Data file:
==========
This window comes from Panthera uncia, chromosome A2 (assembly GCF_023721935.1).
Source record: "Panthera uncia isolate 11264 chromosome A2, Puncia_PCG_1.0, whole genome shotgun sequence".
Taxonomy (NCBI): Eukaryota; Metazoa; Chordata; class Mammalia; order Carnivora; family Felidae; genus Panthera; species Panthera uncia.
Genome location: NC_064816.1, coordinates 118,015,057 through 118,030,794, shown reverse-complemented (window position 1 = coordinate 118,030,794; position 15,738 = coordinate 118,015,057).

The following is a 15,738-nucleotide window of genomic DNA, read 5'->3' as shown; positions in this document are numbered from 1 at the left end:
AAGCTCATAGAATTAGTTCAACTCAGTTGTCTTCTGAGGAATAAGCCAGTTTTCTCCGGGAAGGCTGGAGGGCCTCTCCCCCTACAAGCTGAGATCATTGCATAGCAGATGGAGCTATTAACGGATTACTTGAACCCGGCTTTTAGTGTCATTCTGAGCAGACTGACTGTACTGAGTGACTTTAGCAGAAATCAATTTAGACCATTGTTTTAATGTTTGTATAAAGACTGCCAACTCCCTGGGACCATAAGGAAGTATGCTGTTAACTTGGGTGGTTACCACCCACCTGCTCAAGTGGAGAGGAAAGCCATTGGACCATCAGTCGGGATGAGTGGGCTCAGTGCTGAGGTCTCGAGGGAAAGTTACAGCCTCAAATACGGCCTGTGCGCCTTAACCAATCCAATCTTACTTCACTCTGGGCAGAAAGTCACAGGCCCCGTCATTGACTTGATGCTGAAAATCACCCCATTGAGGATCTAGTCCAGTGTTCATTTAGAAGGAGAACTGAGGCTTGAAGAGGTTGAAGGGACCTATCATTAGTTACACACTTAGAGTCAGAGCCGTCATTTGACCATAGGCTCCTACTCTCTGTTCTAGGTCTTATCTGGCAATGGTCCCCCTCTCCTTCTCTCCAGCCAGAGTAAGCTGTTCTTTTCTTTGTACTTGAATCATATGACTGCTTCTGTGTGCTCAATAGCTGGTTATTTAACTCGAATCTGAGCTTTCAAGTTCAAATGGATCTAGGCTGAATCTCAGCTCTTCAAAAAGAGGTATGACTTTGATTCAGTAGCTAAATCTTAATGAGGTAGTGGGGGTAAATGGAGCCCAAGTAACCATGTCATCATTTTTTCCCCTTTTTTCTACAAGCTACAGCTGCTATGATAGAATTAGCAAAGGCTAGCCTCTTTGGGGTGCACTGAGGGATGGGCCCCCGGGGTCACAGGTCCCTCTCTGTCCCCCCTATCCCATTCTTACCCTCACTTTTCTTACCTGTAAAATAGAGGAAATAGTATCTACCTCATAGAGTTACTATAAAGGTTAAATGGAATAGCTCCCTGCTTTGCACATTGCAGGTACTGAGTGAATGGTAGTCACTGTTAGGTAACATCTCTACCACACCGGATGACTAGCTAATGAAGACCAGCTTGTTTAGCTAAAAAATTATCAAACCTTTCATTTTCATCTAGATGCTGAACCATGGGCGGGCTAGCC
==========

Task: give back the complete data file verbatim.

This window comes from Panthera uncia, chromosome A2 (assembly GCF_023721935.1).
Source record: "Panthera uncia isolate 11264 chromosome A2, Puncia_PCG_1.0, whole genome shotgun sequence".
Taxonomy (NCBI): Eukaryota; Metazoa; Chordata; class Mammalia; order Carnivora; family Felidae; genus Panthera; species Panthera uncia.
Genome location: NC_064816.1, coordinates 118,015,057 through 118,030,794, shown reverse-complemented (window position 1 = coordinate 118,030,794; position 15,738 = coordinate 118,015,057).

The following is a 15,738-nucleotide window of genomic DNA, read 5'->3' as shown; positions in this document are numbered from 1 at the left end:
AAGCTCATAGAATTAGTTCAACTCAGTTGTCTTCTGAGGAATAAGCCAGTTTTCTCCGGGAAGGCTGGAGGGCCTCTCCCCCTACAAGCTGAGATCATTGCATAGCAGATGGAGCTATTAACGGATTACTTGAACCCGGCTTTTAGTGTCATTCTGAGCAGACTGACTGTACTGAGTGACTTTAGCAGAAATCAATTTAGACCATTGTTTTAATGTTTGTATAAAGACTGCCAACTCCCTGGGACCATAAGGAAGTATGCTGTTAACTTGGGTGGTTACCACCCACCTGCTCAAGTGGAGAGGAAAGCCATTGGACCATCAGTCGGGATGAGTGGGCTCAGTGCTGAGGTCTCGAGGGAAAGTTACAGCCTCAAATACGGCCTGTGCGCCTTAACCAATCCAATCTTACTTCACTCTGGGCAGAAAGTCACAGGCCCCGTCATTGACTTGATGCTGAAAATCACCCCATTGAGGATCTAGTCCAGTGTTCATTTAGAAGGAGAACTGAGGCTTGAAGAGGTTGAAGGGACCTATCATTAGTTACACACTTAGAGTCAGAGCCGTCATTTGACCATAGGCTCCTACTCTCTGTTCTAGGTCTTATCTGGCAATGGTCCCCCTCTCCTTCTCTCCAGCCAGAGTAAGCTGTTCTTTTCTTTGTACTTGAATCATATGACTGCTTCTGTGTGCTCAATAGCTGGTTATTTAACTCGAATCTGAGCTTTCAAGTTCAAATGGATCTAGGCTGAATCTCAGCTCTTCAAAAAGAGGTATGACTTTGATTCAGTAGCTAAATCTTAATGAGGTAGTGGGGGTAAATGGAGCCCAAGTAACCATGTCATCATTTTTTCCCCTTTTTTCTACAAGCTACAGCTGCTATGATAGAATTAGCAAAGGCTAGCCTCTTTGGGGTGCACTGAGGGATGGGCCCCCGGGGTCACAGGTCCCTCTCTGTCCCCCCTATCCCATTCTTACCCTCACTTTTCTTACCTGTAAAATAGAGGAAATAGTATCTACCTCATAGAGTTACTATAAAGGTTAAATGGAATAGCTCCCTGCTTTGCACATTGCAGGTACTGAGTGAATGGTAGTCACTGTTAGGTAACATCTCTACCACACCGGATGACTAGCTAATGAAGACCAGCTTGTTTAGCTAAAAAATTATCAAACCTTTCATTTTCATCTAGATGCTGAACCATGGGCGGGCTAGCC